We have to make time for the pain

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To say this week in the U.S. was painful is an understatement.

Waking up nearly every night between 2:00 – 3:00 AM with migraine pain, I felt like my body was sobbing in its own way for everyone in Parkland, Florida, and for everyone we’ve lost to gun violence in this country.



Sorry, Carly, but we need to make time for it.


We numb our pain so well, don’t we? Every night for at least the last month — while I wait for my insurance to approve my neurologist scheduling a 4-hour IV transfusion for me — I line up my pain meds before bed.

Let’s see, I took the blue pill last night, so tonight I’ll take the peach pill, followed by an injection when the pain returns. I added CBD pills to the mix this week too.

Alcohol. Shopping. Food. Drugs. Violence. Whenever we have physical, emotional, or spiritual pain, we do everything we can to numb it, push it aside, distract us from it.

Believe me, I get it. When my marriage was falling apart, and I’d wake up way too early in the morning with a migraine, I’d tiptoe quietly to my basement and online shop while I waited for the Exedrin Migraine to kick in. It was at the time the only thing that soothed me.

But we have to stop numbing ourselves if we want to move through and get beyond pain. We have to embrace it, as crazy as that sounds. Because on the flip side of pain is love, believe it or not.

Nothing reminds me more to be in the moment than migraine pain. I can’t ruminate about the past. I can’t worry about the future. All I can do is be present, in my body, trying to breathe deep and ride it out.

Pain is a wakeup call to love yourself and those around you better, to do things differently. But that’s the rub: you have to be open to doing things different. You have to embrace the pain, not dissipate it in unhealthy way, in order to understand what it’s trying to tell you. And that, as any of you who’ve ever had a broken bone or heart or spirit know (and who among us hasn’t?), is terrifying.

Freeing, but terrifying.

Nikolas Jacob Cruz had no one to show him how to embrace his pain. I am in NO WAY justifying his horrific act. That being said, I can’t imagine the pain he must have been in to do something so atrocious.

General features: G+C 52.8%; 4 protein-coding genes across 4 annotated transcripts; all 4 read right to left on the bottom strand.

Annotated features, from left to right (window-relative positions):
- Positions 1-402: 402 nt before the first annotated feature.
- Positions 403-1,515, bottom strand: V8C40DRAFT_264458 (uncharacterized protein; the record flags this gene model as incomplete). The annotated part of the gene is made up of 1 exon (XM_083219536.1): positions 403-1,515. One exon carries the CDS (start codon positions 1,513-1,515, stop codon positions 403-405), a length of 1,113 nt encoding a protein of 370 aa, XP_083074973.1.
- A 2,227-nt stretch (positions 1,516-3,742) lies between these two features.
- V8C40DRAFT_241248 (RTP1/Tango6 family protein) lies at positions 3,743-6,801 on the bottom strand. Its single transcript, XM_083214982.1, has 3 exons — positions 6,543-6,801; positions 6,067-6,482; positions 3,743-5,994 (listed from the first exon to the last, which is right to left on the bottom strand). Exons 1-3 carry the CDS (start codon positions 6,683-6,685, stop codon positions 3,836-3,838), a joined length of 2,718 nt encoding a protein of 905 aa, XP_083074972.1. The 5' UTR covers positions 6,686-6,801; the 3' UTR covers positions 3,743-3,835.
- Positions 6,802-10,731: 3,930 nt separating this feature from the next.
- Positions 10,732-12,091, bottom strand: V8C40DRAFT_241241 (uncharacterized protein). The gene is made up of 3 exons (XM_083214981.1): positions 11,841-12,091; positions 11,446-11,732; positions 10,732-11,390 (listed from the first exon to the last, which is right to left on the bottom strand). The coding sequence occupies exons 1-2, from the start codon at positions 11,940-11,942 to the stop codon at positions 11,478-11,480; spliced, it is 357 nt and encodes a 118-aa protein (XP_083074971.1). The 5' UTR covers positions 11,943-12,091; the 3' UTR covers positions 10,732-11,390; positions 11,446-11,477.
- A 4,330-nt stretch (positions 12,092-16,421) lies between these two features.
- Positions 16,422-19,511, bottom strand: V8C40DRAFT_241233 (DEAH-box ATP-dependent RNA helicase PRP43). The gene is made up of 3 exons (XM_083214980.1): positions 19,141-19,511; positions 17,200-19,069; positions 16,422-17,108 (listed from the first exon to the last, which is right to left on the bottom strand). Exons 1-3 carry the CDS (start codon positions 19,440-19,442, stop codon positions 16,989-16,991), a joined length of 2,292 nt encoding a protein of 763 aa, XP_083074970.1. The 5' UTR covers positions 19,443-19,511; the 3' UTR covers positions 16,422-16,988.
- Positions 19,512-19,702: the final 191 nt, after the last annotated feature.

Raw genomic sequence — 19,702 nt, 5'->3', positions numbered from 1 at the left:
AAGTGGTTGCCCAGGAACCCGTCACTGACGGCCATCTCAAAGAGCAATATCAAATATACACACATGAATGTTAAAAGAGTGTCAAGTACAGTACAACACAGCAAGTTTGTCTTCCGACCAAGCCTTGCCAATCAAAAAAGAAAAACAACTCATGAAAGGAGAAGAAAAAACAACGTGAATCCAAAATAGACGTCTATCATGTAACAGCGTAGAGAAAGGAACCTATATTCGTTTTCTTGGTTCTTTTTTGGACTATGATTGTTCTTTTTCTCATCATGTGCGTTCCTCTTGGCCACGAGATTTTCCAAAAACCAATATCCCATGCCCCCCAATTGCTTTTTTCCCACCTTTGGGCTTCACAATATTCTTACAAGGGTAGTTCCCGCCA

But I  blame not only him for 17 people dying just a few days ago but also the culture that surrounds him. We have GOT to do a better job of helping men deal with their pain. Let’s make it okay for our men to cry, to ask for help, to need comforting instead of a gun — and still be seen as strong, smart and sexy.

And while we’re at it, let’s just make it impossible for them to get certain types of guns period. The fact that this young, disturbed man could so easily get an assault weapon, walk into a school, and murder people rips my heart.

“To every politician taking donations from the NRA, shame on you!,” said Emma Gonzalez, Marjory Stoneman Douglas High School student during her speech at a rally for gun control at the Broward County Federal Courthouse in Fort Lauderdale, Florida on February 17, 2018 / AFP PHOTO / RHONA WISE (Photo credit should read RHONA WISE/AFP/Getty Images)

If you want to see an example of someone embracing their pain and transforming it into good, let me introduce you to Emma Gonzalez. Emma and many of her fellow students who survived the shooting this week are calling our elected official out for not doing more to stop gun violence. They are organizing a student walkout, a peaceful protest, to try and wake up those of us numb to the insane number of shootings in the U.S.

We have to make time for this pain. Only by embracing it together can we do right by our kids – and by ourselves.



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